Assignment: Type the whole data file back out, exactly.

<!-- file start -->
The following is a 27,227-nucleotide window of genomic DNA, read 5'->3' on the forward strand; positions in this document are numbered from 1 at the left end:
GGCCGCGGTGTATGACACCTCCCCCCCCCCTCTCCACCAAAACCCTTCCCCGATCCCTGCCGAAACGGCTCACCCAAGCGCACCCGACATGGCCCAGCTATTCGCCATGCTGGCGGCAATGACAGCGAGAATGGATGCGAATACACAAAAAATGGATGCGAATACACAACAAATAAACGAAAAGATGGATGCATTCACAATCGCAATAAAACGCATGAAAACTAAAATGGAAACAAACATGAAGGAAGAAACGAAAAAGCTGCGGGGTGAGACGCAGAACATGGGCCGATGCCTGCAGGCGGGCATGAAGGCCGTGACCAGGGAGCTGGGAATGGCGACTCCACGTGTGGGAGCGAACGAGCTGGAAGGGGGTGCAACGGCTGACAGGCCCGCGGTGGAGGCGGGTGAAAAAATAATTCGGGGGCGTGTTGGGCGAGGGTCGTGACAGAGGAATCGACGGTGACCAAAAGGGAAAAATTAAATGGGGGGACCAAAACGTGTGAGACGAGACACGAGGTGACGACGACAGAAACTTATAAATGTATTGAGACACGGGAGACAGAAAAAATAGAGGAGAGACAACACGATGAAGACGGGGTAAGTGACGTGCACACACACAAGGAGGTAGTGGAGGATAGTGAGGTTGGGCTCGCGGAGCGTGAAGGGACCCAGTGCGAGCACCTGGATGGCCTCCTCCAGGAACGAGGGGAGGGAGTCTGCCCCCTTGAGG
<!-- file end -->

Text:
The following is a 27,227-nucleotide window of genomic DNA, read 5'->3' on the forward strand; positions in this document are numbered from 1 at the left end:
GGCCGCGGTGTATGACACCTCCCCCCCCCCTCTCCACCAAAACCCTTCCCCGATCCCTGCCGAAACGGCTCACCCAAGCGCACCCGACATGGCCCAGCTATTCGCCATGCTGGCGGCAATGACAGCGAGAATGGATGCGAATACACAAAAAATGGATGCGAATACACAACAAATAAACGAAAAGATGGATGCATTCACAATCGCAATAAAACGCATGAAAACTAAAATGGAAACAAACATGAAGGAAGAAACGAAAAAGCTGCGGGGTGAGACGCAGAACATGGGCCGATGCCTGCAGGCGGGCATGAAGGCCGTGACCAGGGAGCTGGGAATGGCGACTCCACGTGTGGGAGCGAACGAGCTGGAAGGGGGTGCAACGGCTGACAGGCCCGCGGTGGAGGCGGGTGAAAAAATAATTCGGGGGCGTGTTGGGCGAGGGTCGTGACAGAGGAATCGACGGTGACCAAAAGGGAAAAATTAAATGGGGGGACCAAAACGTGTGAGACGAGACACGAGGTGACGACGACAGAAACTTATAAATGTATTGAGACACGGGAGACAGAAAAAATAGAGGAGAGACAACACGATGAAGACGGGGTAAGTGACGTGCACACACACAAGGAGGTAGTGGAGGATAGTGAGGTTGGGCTCGCGGAGCGTGAAGGGACCCAGTGCGAGCACCTGGATGGCCTCCTCCAGGAACGAGGGGAGGGAGTCTGCCCCCTTGAGG